published Thursday, October 27th, 2011

Cain, Romney and a hazy presidential field

Poll
Who would be the best GOP candidate to run against President Obama?

You may or may not like the liberal policies of President Barack Obama, but the Democrat side of the 2012 presidential race has at least one advantage for now: certainty about who its candidate will be.

There is little doubt that incumbent Obama will be on the ballot come Election Day.

But there is no such clarity at this point about which Republican will oppose him.

Any of the GOP candidates would be an improvement on Obama, but thus far, none has broken from the pack to take a commanding lead over the other Republican candidates -- even as the primaries and caucuses begin in less than three months.

Given the long-term weakness of the economy -- and high unemployment that has intensified under Obama's leadership -- the eventual GOP candidate should have at least a decent shot at defeating Obama.

In weekly Rasmussen Reports surveys dating back to early July, likely voters have put a generic Republican ahead of Obama every time -- by as much as 8 percentage points.

But "Joe Generic" won't be on the ballot opposing Obama. That duty will fall to a Republican candidate with a record that voters can compare and contrast with Obama's record before making their decision.

The GOP hopefuls who are leading in the polls -- at least for the moment -- are Georgia businessman Herman Cain and former Massachusetts Gov. Mitt Romney.

Cain had 25 percent support among likely Republican voters in the latest New York Times/CBS poll, followed by Romney with 21 percent. They were far ahead of the other hopefuls.

Both men have business experience. Cain is generally seen as somewhat more conservative than Romney, but Romney often seems more self-assured in debates.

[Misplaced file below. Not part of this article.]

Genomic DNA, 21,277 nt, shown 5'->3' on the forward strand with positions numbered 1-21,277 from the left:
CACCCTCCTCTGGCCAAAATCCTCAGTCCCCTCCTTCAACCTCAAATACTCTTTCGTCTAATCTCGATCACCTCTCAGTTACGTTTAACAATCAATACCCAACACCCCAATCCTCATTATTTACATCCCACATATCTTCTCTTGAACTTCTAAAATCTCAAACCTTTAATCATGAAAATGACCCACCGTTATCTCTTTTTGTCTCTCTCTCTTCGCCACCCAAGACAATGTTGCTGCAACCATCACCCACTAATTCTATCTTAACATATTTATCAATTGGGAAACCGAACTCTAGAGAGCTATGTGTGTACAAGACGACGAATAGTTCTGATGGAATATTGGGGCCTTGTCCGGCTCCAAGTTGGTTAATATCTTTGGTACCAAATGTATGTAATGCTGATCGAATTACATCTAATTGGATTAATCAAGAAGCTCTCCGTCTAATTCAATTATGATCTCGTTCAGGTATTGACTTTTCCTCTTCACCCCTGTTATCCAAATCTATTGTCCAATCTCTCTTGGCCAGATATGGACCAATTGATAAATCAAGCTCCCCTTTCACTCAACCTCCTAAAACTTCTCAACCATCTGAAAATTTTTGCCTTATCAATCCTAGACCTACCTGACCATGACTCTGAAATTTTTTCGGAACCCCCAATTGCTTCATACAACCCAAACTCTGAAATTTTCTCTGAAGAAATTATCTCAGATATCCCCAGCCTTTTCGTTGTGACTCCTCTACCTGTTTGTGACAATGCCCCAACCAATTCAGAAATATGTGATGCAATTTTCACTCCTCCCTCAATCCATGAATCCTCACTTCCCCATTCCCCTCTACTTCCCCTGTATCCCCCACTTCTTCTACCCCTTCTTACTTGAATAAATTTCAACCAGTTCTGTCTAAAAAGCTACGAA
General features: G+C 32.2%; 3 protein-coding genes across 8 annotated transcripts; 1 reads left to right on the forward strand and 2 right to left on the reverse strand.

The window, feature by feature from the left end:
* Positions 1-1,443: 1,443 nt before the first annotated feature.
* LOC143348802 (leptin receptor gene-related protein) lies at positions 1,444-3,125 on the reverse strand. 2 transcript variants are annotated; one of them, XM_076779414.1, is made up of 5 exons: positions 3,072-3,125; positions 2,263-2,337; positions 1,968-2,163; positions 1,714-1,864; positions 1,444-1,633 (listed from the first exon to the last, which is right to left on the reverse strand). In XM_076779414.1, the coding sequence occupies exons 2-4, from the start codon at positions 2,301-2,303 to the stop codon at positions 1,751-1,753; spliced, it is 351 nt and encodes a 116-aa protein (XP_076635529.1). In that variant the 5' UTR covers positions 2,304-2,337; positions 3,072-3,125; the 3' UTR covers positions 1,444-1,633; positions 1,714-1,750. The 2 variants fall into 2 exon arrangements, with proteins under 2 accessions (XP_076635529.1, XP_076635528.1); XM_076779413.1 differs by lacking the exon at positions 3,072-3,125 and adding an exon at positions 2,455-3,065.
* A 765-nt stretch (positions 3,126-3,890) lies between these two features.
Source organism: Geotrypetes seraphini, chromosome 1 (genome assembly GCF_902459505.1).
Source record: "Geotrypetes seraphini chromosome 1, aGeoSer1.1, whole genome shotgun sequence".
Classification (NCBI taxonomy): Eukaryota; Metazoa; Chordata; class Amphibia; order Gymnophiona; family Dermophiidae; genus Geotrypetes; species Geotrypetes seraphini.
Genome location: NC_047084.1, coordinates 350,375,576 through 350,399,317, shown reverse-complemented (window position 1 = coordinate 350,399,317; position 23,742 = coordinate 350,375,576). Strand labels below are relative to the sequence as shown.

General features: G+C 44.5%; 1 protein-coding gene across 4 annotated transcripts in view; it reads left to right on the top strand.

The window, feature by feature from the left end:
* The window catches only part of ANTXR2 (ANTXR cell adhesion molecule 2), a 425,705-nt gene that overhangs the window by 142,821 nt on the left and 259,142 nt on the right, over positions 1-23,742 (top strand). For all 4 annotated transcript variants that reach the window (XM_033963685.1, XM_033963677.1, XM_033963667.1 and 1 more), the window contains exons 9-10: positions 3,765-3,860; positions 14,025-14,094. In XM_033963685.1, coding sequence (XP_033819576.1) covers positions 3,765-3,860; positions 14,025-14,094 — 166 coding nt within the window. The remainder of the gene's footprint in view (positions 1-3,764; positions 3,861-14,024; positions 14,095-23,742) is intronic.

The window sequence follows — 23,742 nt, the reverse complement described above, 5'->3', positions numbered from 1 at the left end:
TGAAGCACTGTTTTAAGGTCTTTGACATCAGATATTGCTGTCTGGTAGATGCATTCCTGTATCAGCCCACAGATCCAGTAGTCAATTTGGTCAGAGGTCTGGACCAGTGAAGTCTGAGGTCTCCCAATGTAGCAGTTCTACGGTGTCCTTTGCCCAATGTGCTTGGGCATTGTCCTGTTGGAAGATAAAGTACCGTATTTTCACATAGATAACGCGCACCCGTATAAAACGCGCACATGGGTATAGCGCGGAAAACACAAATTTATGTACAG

Texas Gov. Rick Perry came on strong early but has since fallen back in the polls. He has introduced a flat-tax proposal that he hopes will revive his chances.

Neither Rep. Michele Bachmann of Minnesota nor Rep. Ron Paul of Texas has gotten much traction of late.

Former Speaker of the House Newt Gingrich articulates his arguments well, but it remains to be seen whether his campaign can catch fire.

The next tier of candidates -- including former Pennsylvania Sen. Rick Santorum and former Utah Gov. Jon Huntsman -- have made little headway in the polls.

So, bit by bit, it is becoming clear that some of the Republican candidates have minimal chance of success.

But it remains very unclear which one will win the nomination.

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nucanuck said...

If the GOP could only nominate their candidate AFTER the November election, they wouldn't have to place one of their wounded pigeons up for closer examination. As weak as Obama is he may still seem better than any one of these birds.

October 27, 2011 at 1:53 a.m.
EaTn said...

The second term race definitely has an advantage to the incumbent. While the opposition are busy spending millions defining each others faults, the President is busy taking his agenda to the public and fundraisers. All of this on both sides is naught, because the trump card next November will be the state of the economy. Can the GOP Congress and right-wing businesses keep their juggling act of high unemployment and low consumer confidence another year until election? Stay tuned.

October 27, 2011 at 5:52 a.m.
hambone said...

By all accounts Romney is the most likely choice. 3 years ago Romney paid $12 million for a 75 year old Southern Califonia house. Now there is news that he plans to bulldoze it and build a bigger home because "it doesn't meet our needs".

Out of touch with the common man, but running for president!

October 27, 2011 at 11:43 a.m.
fairmon said...

How can Obama not win. In addition to the dyed in the wool democrats he will carry most of those paying zero taxes and/or receiving an earned income credit. He will carry all minority votes, he will carry a majority of the college graduate females, he will carry the majority of union votes and wins with no less than 53%. His one trillion dollar campaign fund cannot be matched, not even close to it, by any candidate. The only person that could possibly cause him not to win is Obama.

November 15, 2011 at 7:37 a.m.
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